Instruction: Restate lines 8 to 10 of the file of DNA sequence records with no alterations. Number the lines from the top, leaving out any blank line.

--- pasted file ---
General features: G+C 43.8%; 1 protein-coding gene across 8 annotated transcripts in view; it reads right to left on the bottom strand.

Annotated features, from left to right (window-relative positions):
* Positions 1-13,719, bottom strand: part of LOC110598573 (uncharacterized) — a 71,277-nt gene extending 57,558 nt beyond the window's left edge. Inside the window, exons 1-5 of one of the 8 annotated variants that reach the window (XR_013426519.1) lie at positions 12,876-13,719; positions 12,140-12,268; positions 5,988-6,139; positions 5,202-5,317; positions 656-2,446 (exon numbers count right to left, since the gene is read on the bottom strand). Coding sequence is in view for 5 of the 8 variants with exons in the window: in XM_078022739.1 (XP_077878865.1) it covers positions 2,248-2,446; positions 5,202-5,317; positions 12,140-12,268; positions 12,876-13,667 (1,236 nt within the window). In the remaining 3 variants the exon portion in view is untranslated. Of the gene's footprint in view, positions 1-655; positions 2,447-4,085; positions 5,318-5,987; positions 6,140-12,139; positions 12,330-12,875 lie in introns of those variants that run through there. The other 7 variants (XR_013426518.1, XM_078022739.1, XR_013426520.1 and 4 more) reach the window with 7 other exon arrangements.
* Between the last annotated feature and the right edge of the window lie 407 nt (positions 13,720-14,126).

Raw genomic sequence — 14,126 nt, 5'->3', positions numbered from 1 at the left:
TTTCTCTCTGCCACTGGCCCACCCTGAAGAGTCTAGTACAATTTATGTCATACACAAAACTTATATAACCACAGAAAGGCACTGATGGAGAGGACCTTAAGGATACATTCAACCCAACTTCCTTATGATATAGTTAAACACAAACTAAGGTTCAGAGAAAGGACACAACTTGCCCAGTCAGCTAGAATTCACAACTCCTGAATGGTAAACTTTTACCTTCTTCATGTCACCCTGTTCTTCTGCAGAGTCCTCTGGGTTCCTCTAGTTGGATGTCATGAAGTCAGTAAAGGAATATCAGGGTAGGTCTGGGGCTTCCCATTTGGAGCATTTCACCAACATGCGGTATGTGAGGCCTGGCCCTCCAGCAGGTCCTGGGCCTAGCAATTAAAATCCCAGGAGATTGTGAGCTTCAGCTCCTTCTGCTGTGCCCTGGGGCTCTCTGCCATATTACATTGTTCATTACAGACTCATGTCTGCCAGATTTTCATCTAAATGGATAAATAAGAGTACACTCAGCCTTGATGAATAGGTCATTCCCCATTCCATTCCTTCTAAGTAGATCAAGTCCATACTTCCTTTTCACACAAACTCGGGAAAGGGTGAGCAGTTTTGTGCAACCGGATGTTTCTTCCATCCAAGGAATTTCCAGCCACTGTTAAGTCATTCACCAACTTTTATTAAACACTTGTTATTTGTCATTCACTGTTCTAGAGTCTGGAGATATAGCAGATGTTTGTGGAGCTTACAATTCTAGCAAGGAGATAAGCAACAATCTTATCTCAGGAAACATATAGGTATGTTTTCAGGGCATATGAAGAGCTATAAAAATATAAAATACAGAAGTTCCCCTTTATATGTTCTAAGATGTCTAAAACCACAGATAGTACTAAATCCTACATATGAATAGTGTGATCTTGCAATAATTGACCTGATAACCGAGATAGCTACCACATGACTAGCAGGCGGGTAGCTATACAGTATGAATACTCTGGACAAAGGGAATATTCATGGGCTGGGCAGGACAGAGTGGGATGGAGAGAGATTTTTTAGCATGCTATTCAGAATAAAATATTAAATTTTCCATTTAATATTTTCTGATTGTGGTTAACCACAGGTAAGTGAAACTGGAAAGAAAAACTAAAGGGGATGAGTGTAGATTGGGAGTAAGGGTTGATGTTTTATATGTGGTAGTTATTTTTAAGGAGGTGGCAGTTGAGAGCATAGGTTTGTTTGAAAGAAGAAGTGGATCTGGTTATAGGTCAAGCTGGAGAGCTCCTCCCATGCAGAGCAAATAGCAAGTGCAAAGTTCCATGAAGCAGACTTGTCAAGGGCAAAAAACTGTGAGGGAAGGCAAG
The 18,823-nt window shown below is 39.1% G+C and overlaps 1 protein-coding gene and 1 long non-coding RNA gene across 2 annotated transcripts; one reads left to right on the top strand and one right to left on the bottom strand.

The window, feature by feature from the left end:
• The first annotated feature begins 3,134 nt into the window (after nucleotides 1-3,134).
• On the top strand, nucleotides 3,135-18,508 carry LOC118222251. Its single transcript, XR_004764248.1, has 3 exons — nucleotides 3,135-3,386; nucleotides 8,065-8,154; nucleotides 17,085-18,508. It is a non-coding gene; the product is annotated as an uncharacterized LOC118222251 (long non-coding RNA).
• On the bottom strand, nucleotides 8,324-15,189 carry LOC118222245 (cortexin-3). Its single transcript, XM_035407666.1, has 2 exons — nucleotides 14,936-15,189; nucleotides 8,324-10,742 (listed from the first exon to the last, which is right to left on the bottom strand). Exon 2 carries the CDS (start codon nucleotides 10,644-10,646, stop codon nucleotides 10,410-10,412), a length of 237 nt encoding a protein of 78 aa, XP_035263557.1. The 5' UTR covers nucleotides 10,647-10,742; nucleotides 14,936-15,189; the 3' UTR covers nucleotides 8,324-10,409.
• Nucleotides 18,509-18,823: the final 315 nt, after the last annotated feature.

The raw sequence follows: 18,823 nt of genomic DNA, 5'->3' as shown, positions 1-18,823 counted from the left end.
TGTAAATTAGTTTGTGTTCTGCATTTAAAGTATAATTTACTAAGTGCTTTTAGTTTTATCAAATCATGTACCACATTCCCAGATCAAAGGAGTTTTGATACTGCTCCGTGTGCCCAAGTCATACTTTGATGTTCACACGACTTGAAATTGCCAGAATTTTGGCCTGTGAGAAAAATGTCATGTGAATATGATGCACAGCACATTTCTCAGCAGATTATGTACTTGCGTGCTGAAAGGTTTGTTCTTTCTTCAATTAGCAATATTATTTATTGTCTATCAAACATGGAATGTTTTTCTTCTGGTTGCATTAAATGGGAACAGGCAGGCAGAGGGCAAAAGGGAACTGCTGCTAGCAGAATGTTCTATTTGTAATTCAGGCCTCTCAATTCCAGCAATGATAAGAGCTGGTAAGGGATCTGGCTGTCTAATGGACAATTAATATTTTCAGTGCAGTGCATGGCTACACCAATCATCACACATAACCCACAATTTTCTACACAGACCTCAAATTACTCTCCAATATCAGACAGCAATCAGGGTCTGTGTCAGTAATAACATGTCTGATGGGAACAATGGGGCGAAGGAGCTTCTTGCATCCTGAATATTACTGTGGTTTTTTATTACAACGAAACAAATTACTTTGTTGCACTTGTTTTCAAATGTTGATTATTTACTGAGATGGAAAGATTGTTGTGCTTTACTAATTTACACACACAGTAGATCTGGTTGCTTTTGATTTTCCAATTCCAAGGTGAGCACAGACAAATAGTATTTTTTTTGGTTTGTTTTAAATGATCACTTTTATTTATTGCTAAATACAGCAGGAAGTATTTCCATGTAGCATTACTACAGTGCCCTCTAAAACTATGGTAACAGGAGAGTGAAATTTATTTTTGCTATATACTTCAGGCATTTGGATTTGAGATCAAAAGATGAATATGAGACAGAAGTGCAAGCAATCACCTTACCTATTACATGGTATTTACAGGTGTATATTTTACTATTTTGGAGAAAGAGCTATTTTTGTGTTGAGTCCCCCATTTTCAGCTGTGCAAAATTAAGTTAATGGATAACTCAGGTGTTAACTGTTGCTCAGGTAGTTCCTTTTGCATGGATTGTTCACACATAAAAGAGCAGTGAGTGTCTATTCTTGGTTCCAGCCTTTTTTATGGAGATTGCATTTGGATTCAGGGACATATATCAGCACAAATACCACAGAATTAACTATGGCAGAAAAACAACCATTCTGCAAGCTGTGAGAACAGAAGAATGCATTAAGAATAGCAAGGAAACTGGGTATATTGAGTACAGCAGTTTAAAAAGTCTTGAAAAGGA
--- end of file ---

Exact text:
The window, feature by feature from the left end:
• The first annotated feature begins 3,134 nt into the window (after nucleotides 1-3,134).
• On the top strand, nucleotides 3,135-18,508 carry LOC118222251. Its single transcript, XR_004764248.1, has 3 exons — nucleotides 3,135-3,386; nucleotides 8,065-8,154; nucleotides 17,085-18,508. It is a non-coding gene; the product is annotated as an uncharacterized LOC118222251 (long non-coding RNA).